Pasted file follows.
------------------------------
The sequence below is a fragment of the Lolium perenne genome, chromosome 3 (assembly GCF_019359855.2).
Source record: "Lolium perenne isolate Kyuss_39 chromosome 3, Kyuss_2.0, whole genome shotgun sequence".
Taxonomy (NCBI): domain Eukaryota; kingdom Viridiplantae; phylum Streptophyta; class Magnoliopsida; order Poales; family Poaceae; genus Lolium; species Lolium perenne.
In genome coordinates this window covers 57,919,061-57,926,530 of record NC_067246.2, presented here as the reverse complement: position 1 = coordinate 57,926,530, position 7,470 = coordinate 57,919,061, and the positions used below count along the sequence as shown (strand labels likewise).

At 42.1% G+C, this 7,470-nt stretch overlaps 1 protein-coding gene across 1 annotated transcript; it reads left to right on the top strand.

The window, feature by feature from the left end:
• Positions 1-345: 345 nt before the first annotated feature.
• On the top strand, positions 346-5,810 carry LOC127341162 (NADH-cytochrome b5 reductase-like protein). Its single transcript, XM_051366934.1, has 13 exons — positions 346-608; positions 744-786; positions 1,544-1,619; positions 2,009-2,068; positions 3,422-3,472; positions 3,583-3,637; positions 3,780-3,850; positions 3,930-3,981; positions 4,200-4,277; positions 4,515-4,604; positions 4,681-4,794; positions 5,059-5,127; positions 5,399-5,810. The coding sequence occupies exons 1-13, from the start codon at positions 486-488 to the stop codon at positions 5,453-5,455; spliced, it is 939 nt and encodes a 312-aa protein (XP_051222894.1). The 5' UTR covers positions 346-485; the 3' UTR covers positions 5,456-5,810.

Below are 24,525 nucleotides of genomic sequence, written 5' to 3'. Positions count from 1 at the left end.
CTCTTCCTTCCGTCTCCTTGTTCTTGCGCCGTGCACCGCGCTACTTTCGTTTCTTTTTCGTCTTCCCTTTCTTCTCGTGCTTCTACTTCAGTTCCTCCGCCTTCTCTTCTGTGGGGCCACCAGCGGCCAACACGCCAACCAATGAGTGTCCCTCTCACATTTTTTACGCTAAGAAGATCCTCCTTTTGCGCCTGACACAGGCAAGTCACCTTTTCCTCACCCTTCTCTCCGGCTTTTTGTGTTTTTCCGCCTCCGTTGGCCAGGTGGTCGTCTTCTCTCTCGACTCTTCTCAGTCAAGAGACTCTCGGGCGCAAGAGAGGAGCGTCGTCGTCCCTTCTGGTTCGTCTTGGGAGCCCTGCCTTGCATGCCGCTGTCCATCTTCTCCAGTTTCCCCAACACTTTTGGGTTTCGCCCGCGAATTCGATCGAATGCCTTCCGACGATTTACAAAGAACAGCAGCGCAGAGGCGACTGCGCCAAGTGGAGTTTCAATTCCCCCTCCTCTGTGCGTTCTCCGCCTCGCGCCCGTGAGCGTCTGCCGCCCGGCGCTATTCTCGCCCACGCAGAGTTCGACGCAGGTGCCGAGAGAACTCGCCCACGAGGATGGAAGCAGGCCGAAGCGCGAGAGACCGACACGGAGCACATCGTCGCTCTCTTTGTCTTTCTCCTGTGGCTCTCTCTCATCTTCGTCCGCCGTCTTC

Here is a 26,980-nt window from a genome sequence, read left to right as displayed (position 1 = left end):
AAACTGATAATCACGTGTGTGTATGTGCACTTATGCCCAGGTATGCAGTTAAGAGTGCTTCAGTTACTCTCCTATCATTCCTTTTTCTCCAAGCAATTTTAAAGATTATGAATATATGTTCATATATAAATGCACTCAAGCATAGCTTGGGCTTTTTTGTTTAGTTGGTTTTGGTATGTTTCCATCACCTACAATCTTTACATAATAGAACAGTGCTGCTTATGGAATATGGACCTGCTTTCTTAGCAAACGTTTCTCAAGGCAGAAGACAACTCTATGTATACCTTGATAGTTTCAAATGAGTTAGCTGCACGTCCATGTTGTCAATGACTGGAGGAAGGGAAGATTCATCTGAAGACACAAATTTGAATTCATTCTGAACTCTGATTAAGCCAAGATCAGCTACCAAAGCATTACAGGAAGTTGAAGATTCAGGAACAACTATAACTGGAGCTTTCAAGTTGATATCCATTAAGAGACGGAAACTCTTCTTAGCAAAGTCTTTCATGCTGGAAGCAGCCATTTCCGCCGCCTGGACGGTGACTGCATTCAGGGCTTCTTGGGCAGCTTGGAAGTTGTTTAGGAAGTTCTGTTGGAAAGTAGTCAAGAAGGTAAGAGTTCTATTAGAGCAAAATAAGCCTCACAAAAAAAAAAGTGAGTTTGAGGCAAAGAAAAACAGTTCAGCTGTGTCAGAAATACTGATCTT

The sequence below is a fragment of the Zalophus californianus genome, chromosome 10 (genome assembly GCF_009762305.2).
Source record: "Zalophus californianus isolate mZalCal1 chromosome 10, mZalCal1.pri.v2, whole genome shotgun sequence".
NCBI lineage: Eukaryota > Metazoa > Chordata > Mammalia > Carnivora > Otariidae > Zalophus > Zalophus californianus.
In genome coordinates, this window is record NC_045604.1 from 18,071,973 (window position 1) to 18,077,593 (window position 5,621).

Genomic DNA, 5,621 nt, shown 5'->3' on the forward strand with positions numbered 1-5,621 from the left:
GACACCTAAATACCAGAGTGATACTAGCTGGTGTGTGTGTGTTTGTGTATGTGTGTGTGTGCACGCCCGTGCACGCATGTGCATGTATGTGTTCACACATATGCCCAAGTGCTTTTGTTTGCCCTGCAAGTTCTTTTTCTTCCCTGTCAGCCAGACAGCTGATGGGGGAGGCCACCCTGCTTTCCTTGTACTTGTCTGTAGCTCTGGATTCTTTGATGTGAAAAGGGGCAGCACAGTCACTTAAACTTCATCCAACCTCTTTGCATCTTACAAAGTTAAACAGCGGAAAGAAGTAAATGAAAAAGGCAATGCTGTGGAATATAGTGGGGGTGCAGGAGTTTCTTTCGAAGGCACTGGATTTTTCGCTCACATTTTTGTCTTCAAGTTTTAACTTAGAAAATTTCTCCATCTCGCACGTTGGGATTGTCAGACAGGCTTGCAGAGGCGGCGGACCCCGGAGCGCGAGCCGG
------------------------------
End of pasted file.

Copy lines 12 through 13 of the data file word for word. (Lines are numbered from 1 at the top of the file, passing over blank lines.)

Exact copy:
AAACTGATAATCACGTGTGTGTATGTGCACTTATGCCCAGGTATGCAGTTAAGAGTGCTTCAGTTACTCTCCTATCATTCCTTTTTCTCCAAGCAATTTTAAAGATTATGAATATATGTTCATATATAAATGCACTCAAGCATAGCTTGGGCTTTTTTGTTTAGTTGGTTTTGGTATGTTTCCATCACCTACAATCTTTACATAATAGAACAGTGCTGCTTATGGAATATGGACCTGCTTTCTTAGCAAACGTTTCTCAAGGCAGAAGACAACTCTATGTATACCTTGATAGTTTCAAATGAGTTAGCTGCACGTCCATGTTGTCAATGACTGGAGGAAGGGAAGATTCATCTGAAGACACAAATTTGAATTCATTCTGAACTCTGATTAAGCCAAGATCAGCTACCAAAGCATTACAGGAAGTTGAAGATTCAGGAACAACTATAACTGGAGCTTTCAAGTTGATATCCATTAAGAGACGGAAACTCTTCTTAGCAAAGTCTTTCATGCTGGAAGCAGCCATTTCCGCCGCCTGGACGGTGACTGCATTCAGGGCTTCTTGGGCAGCTTGGAAGTTGTTTAGGAAGTTCTGTTGGAAAGTAGTCAAGAAGGTAAGAGTTCTATTAGAGCAAAATAAGCCTCACAAAAAAAAAAGTGAGTTTGAGGCAAAGAAAAACAGTTCAGCTGTGTCAGAAATACTGATCTT

The sequence below is a fragment of the Zalophus californianus genome, chromosome 10 (genome assembly GCF_009762305.2).